Wearables go back to basics with Kronaby, Emel+Aris, and Under Armour’s smart tech
Written by Ben Travis, August 2017
From a watch that’s smarter than it looks, to a raincoat that heats up at the touch of a button, when it comes to wearables appearances can be deceiving says Ben Travis
Good time: The Kronaby watch has a chic, analogue look but incorporates high-tech functionality
Advances in wearable tech mean everyday objects can do far more for us. But the geek-chic look of most smart products definitely isn’t for everyone — sometimes, in the design process, functionality rather overshadows beauty.
But there’s a revolution in process. The latest crop of wearables is moving away from digitised designs and interactive screens, and incorporating high-tech into products with timeless, classic styling.
Smartwatches are leading the charge. While the Apple Watch’s iPhone-on-your-wrist aesthetic suits Silicon Roundabout’s peacocking always-on types, Kronaby’s wristwatch is pitched at design lovers: it’s an analogue-digital hybrid that puts Bluetooth-enabled tricks up its wearer’s sleeve while wearing the sleek disguise of a luxury analogue timepiece.
“The collection is an homage to traditional watch-making, with Scandinavian heritage very much reflected in our design,” says co-founder Sarandis Kalogeropoulos, adding that the screen-free look is all about bringing fewer distractions to users.
“We want to bring back the experience of truly living in the moment, focusing on the here and now and letting people experience more in life.” Sounds good.
The Kronaby watch connects to your smartphone via Bluetooth, and operates on an app that automatically sets the time and updates itself across time zones. Like regular smartwatches, Kronaby’s collection of designs, which includes the chunkier Apex and the streamlined Carat, each offer activity-tracking.
The buttons on the right side of the watch can be set according to user’s preference: set them to trip off features you’re more likely to use. Options include music playback, capturing a selfie on your phone’s camera, creating a Geotag, or setting a (loud!) alert on your phone, in case you forget which coat pocket you left it in.
It picks up the benefits of analogue tech, too: like a traditional watch the Kronaby doesn’t need frequent re-charging, as it operates on a two-year battery that can be changed when it finally runs out.
“The features are all carefully curated and designed to fit a contemporary lifestyle,” says Kalogeropoulos. “New features are under constant development and can easily be implemented to the app, so all upcoming features will be integrated into existing styles.”
It’s not just smartwatches adding classic style to fitness tracking. Those who’d prefer not to strap a gadget to their wrist can monitor their performance with Under Armour’s smart trainers.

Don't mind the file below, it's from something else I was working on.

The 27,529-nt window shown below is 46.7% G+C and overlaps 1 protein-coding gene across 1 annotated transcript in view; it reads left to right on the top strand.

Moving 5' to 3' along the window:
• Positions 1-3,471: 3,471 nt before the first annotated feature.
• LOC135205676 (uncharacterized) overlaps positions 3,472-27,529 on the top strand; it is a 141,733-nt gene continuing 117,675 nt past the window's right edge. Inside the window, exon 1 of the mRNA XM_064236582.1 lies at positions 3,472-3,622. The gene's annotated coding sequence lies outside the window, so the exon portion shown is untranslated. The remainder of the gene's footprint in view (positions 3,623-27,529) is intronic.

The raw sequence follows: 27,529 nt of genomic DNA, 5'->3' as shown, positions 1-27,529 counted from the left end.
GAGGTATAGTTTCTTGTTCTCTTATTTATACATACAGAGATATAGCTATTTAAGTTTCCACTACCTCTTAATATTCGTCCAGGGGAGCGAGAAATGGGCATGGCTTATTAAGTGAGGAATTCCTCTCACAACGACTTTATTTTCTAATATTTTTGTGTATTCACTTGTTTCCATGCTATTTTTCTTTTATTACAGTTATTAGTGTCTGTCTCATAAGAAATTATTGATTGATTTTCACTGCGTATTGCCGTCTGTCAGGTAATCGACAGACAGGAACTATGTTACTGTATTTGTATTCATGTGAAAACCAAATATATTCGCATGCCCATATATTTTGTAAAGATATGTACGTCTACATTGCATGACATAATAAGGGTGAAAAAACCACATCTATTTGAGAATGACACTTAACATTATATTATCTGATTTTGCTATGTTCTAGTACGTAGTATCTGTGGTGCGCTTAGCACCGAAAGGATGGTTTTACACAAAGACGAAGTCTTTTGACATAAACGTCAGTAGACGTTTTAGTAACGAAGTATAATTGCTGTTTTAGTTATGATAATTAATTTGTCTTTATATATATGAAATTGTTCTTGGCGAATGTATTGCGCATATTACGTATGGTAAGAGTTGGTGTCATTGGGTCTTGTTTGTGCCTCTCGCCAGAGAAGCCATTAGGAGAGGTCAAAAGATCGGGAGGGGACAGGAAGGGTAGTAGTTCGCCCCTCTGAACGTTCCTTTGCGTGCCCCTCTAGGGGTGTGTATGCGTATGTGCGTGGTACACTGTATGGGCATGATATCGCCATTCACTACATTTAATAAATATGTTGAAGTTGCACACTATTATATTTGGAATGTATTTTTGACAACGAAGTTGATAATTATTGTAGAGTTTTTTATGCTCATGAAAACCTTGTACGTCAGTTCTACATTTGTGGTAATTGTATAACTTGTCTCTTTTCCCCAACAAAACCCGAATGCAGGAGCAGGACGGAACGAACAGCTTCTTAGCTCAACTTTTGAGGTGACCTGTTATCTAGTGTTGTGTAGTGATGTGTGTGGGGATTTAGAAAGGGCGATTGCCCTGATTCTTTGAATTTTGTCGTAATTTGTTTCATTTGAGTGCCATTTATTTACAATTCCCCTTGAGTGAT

The sportswear company’s Record Equipped range is visually indistinguishable from its other designs but integrates tracking technology into the shoe itself, meaning runners can leave their phones at home during exercise sessions.
A corresponding app gives runners a blow-by-blow breakdown of stats, from duration and distance, to cadence and heart rate. The shoes are designed to last an overall distance of 400 miles before being replaced.
The range also helps users exercise better. Performing a “jump test” while wearing the shoes allows them to measure muscle fatigue and can help runners determine how hard to push themselves on their upcoming session.
There’s more to it than fitness. Emel + Aris’ range of smartcoats for men and women look catwalk-ready and also use innovative far-infra-red technology to warm wearers at the touch of a button. The coat uses a specially formulated polymer to conduct heat through panels in the lining.
Cosy: An Emel + Aris men’s overcoat with integrated heating system
“I believe strongly that if technology has a place in fashion, it has to have a real benefit. Let the cut and fabric of the clothing take the main stage, and never ever be a gimmick,” says London-based founder Rana Nakhal Solset, adding that the battery-powered FIR tech is inert, healthy, and can’t overheat.
“We use a flexible polymer sheet, no more than a millimetre thick and therefore perfect for use in apparel. It’s invisible to the eye and light to touch so there’s no danger of anyone looking like a robot.”
Solset and her husband came up with the concept on a family trip to the North Pole, and see their range as the ideal travelling companion. “I thought of London, New York, Paris and all the other beautiful cities where you really do experience three seasons in a day,” she says. “A stylish coat with heating that I could adjust to my liking seemed like a no-brainer.”